Book Review – Hackers by Steven Levy

Just shortly before I got my first computer back in the mid-1980s, Steven Levy wrote “Hackers”. The book has become so famous over the years that there’s quite a long entry about it on Wikipedia. I’m not sure why I haven’t picked it up earlier as the story of the book ends just by the time I got started back then and thus would have given me a good idea of why I found things in place as they were.

According to the book I must be from hacker generation 4 as he splits his book and hackerdom up to 1983/84 into 3 generations. The first generation of hackers at the end of the 1950s and 60s were at home in universities, the main one being MIT as at that time computers where still huge in size and not affordable to individuals. So in the first third of the book, Steven tells the story of many of the people working at MIT’s AI lab at the time, programming Spacwar and activities like nightly lock picking excursions which must have been silently tolerated by the university at the time but would probably land you straight in jail these days. At the time only few if any openly dreamed about small personal computers for the home and office.

This changed in the second half of the 1970s when microproprocessors on a single chip, just appearing a few years earlier became affordable enough individuals to buy. The story thus shifts its focus from MIT at the US east cost to the the Altair and the Homebrew computer club in California and people there like Lee Felsenstein and Steve Wozniak just to name two. Steve Jobs has an appearance in the book, too, but mostly to explain how Woz ‘the hacker’ who is not interested in fame, money and management ended up in Apple despite of himself.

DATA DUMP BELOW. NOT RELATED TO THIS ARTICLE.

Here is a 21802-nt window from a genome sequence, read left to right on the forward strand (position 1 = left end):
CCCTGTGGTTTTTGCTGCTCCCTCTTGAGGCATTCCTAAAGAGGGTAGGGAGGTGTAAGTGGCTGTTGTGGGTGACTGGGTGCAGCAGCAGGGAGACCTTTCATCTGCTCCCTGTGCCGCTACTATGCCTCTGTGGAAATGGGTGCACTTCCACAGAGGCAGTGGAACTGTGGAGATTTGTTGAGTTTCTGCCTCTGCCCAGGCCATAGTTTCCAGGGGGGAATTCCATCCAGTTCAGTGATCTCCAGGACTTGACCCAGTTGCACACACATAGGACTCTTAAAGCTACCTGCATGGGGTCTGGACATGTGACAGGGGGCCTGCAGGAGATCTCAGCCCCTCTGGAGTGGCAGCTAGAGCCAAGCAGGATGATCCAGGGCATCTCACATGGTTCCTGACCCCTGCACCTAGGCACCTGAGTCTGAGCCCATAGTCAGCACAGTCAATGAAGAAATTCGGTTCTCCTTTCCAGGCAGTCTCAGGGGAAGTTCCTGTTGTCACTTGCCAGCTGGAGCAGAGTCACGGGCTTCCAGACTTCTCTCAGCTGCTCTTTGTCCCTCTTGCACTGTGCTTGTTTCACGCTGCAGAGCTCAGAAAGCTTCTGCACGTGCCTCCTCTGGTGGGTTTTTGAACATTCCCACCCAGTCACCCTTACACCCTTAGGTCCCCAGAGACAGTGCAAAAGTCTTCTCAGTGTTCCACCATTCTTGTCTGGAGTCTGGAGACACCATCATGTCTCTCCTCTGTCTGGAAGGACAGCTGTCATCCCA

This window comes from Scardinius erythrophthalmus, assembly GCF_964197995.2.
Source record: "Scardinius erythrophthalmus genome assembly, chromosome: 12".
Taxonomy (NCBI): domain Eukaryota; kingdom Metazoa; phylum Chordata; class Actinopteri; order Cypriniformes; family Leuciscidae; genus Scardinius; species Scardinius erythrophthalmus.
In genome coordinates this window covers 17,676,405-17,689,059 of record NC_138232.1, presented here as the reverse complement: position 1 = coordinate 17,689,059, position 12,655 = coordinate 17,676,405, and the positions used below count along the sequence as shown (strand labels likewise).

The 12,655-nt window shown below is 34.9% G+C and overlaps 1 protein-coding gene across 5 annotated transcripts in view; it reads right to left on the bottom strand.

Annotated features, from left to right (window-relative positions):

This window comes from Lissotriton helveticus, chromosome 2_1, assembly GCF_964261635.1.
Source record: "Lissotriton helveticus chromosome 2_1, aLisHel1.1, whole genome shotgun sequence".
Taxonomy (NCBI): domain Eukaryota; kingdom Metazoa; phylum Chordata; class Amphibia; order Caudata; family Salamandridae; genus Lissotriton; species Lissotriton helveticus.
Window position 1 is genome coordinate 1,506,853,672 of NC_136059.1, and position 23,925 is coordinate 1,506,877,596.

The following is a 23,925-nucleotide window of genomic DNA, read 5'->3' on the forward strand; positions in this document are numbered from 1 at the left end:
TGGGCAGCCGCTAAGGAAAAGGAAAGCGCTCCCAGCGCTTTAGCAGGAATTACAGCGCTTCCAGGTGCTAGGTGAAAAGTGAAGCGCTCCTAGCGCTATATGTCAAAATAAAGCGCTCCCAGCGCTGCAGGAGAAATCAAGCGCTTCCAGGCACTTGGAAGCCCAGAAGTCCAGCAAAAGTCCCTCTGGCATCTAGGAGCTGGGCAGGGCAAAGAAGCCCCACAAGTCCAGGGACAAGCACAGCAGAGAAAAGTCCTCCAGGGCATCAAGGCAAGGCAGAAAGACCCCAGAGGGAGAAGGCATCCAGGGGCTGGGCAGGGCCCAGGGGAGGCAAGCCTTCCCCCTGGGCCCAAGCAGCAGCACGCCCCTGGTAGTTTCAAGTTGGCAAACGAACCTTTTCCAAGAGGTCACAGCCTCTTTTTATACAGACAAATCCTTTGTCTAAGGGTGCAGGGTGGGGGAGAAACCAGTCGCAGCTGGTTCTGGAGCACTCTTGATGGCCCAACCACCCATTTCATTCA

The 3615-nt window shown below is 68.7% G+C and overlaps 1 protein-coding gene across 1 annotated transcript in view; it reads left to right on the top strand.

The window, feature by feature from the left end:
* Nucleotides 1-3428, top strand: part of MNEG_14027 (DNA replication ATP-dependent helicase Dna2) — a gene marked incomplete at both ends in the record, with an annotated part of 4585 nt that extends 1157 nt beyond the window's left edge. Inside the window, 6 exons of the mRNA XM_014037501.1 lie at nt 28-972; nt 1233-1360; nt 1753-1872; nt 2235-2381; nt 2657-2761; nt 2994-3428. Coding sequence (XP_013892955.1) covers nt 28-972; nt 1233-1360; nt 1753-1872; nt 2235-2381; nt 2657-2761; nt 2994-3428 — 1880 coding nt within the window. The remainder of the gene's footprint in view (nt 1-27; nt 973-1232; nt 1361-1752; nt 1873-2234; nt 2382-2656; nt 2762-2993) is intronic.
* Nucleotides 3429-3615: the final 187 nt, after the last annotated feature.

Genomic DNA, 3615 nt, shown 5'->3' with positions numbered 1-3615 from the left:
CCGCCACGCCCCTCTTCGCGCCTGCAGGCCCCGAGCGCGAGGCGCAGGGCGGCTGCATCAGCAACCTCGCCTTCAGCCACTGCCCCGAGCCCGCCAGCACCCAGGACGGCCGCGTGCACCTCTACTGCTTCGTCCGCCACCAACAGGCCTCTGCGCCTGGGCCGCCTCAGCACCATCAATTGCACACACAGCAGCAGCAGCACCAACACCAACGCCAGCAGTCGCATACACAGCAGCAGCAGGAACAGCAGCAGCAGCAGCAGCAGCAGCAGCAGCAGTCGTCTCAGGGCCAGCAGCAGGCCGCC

The ideal world of ‘hackerdom’ comes to an abrupt end in the book with the third part where fun and interest as main motivation is replaced by money. Part 3 of the book is mostly about the computer gaming industry and people wanting to get rich. I got a bit depressed when reading this part of the book because I’m definitely not part of this 3rd generation of hackerdom.

And then it’s 1983 and the story ends. That’s a good thing because I can then weave it into my personal computing history which starts at about this time. As the book was written in 1983 it is also interesting to read it from a historical perspective. Since its initial publication many editions must have appeared and the latest one contains an afterword written in 1993 and another one written in 2010 in which Steven reflects on what he wrote at the time and how the people he wrote about in his book have developed since. Richard Stallman is the topic of Appendix A of the book as the bearer of the ideals of the hackers of the first and second generation into the future which I found a wonderful close to the story. Highly recommended reading!